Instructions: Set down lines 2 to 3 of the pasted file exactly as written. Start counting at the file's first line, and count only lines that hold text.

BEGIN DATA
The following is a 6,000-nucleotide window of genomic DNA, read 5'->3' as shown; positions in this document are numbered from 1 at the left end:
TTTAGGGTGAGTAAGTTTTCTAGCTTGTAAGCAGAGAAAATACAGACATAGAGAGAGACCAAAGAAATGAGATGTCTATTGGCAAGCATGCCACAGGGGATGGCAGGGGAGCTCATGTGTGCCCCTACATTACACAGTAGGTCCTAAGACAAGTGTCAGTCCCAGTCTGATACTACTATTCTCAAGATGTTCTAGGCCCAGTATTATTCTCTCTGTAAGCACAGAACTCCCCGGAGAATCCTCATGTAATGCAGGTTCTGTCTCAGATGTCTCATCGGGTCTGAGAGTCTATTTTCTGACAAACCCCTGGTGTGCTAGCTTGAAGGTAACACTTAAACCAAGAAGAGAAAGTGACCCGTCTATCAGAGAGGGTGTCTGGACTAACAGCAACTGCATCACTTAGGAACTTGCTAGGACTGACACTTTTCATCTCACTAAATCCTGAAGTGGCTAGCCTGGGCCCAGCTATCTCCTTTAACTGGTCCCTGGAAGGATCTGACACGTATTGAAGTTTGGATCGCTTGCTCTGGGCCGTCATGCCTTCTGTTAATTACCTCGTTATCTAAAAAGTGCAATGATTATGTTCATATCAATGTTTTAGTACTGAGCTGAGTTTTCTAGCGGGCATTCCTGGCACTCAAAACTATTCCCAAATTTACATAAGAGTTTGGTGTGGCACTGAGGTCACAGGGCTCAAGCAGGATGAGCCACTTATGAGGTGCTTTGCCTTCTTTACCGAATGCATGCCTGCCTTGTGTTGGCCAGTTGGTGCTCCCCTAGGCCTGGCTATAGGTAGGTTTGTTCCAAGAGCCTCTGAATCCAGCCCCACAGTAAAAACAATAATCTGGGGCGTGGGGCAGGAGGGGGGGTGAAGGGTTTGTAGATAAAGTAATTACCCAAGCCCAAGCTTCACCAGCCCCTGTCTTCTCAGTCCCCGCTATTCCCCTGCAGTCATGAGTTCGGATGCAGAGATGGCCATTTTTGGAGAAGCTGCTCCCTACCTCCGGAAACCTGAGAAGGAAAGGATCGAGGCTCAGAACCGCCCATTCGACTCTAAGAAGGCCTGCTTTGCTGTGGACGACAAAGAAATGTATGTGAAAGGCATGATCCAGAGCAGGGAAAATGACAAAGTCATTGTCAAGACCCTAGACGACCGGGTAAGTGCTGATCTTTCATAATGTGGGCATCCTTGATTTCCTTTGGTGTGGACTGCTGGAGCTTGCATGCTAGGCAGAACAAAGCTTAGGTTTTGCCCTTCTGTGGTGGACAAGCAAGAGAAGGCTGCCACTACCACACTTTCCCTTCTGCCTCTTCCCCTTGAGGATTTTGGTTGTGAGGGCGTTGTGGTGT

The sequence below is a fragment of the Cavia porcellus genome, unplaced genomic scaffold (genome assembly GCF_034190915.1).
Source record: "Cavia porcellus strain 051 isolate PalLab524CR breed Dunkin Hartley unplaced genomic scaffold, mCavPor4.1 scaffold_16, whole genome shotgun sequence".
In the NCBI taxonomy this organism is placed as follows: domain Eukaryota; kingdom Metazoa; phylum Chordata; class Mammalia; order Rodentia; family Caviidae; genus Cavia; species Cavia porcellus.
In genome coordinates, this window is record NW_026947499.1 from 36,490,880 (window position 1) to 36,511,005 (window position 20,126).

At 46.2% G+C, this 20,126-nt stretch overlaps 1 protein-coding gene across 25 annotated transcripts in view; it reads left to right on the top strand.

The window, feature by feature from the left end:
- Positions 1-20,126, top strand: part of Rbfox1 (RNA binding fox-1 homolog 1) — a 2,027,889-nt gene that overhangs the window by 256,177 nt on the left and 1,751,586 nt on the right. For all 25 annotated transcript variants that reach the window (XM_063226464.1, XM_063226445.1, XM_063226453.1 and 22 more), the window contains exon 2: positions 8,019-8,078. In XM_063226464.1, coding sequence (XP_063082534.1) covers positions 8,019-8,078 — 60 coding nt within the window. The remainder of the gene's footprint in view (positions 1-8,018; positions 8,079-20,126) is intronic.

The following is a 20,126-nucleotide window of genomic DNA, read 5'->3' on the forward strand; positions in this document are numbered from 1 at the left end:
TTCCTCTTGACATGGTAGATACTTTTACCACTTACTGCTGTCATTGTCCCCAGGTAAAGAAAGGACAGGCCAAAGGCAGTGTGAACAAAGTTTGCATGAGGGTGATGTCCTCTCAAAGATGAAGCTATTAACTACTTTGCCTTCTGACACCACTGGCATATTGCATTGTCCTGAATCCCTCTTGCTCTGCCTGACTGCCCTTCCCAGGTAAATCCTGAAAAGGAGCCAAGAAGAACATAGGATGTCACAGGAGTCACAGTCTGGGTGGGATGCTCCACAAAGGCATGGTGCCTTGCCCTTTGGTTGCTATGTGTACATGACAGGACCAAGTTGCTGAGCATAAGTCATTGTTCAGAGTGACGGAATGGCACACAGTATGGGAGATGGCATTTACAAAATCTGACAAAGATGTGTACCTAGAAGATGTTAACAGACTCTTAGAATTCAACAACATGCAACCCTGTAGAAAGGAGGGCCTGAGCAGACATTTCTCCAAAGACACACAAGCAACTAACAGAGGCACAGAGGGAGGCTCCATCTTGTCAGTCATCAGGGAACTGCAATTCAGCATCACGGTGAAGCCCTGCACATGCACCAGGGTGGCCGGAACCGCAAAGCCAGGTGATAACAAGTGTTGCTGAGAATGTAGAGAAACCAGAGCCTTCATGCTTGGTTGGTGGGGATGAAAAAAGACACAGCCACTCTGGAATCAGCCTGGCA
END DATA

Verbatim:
TTTAGGGTGAGTAAGTTTTCTAGCTTGTAAGCAGAGAAAATACAGACATAGAGAGAGACCAAAGAAATGAGATGTCTATTGGCAAGCATGCCACAGGGGATGGCAGGGGAGCTCATGTGTGCCCCTACATTACACAGTAGGTCCTAAGACAAGTGTCAGTCCCAGTCTGATACTACTATTCTCAAGATGTTCTAGGCCCAGTATTATTCTCTCTGTAAGCACAGAACTCCCCGGAGAATCCTCATGTAATGCAGGTTCTGTCTCAGATGTCTCATCGGGTCTGAGAGTCTATTTTCTGACAAACCCCTGGTGTGCTAGCTTGAAGGTAACACTTAAACCAAGAAGAGAAAGTGACCCGTCTATCAGAGAGGGTGTCTGGACTAACAGCAACTGCATCACTTAGGAACTTGCTAGGACTGACACTTTTCATCTCACTAAATCCTGAAGTGGCTAGCCTGGGCCCAGCTATCTCCTTTAACTGGTCCCTGGAAGGATCTGACACGTATTGAAGTTTGGATCGCTTGCTCTGGGCCGTCATGCCTTCTGTTAATTACCTCGTTATCTAAAAAGTGCAATGATTATGTTCATATCAATGTTTTAGTACTGAGCTGAGTTTTCTAGCGGGCATTCCTGGCACTCAAAACTATTCCCAAATTTACATAAGAGTTTGGTGTGGCACTGAGGTCACAGGGCTCAAGCAGGATGAGCCACTTATGAGGTGCTTTGCCTTCTTTACCGAATGCATGCCTGCCTTGTGTTGGCCAGTTGGTGCTCCCCTAGGCCTGGCTATAGGTAGGTTTGTTCCAAGAGCCTCTGAATCCAGCCCCACAGTAAAAACAATAATCTGGGGCGTGGGGCAGGAGGGGGGGTGAAGGGTTTGTAGATAAAGTAATTACCCAAGCCCAAGCTTCACCAGCCCCTGTCTTCTCAGTCCCCGCTATTCCCCTGCAGTCATGAGTTCGGATGCAGAGATGGCCATTTTTGGAGAAGCTGCTCCCTACCTCCGGAAACCTGAGAAGGAAAGGATCGAGGCTCAGAACCGCCCATTCGACTCTAAGAAGGCCTGCTTTGCTGTGGACGACAAAGAAATGTATGTGAAAGGCATGATCCAGAGCAGGGAAAATGACAAAGTCATTGTCAAGACCCTAGACGACCGGGTAAGTGCTGATCTTTCATAATGTGGGCATCCTTGATTTCCTTTGGTGTGGACTGCTGGAGCTTGCATGCTAGGCAGAACAAAGCTTAGGTTTTGCCCTTCTGTGGTGGACAAGCAAGAGAAGGCTGCCACTACCACACTTTCCCTTCTGCCTCTTCCCCTTGAGGATTTTGGTTGTGAGGGCGTTGTGGTGT

The sequence below is a fragment of the Cavia porcellus genome, unplaced genomic scaffold (genome assembly GCF_034190915.1).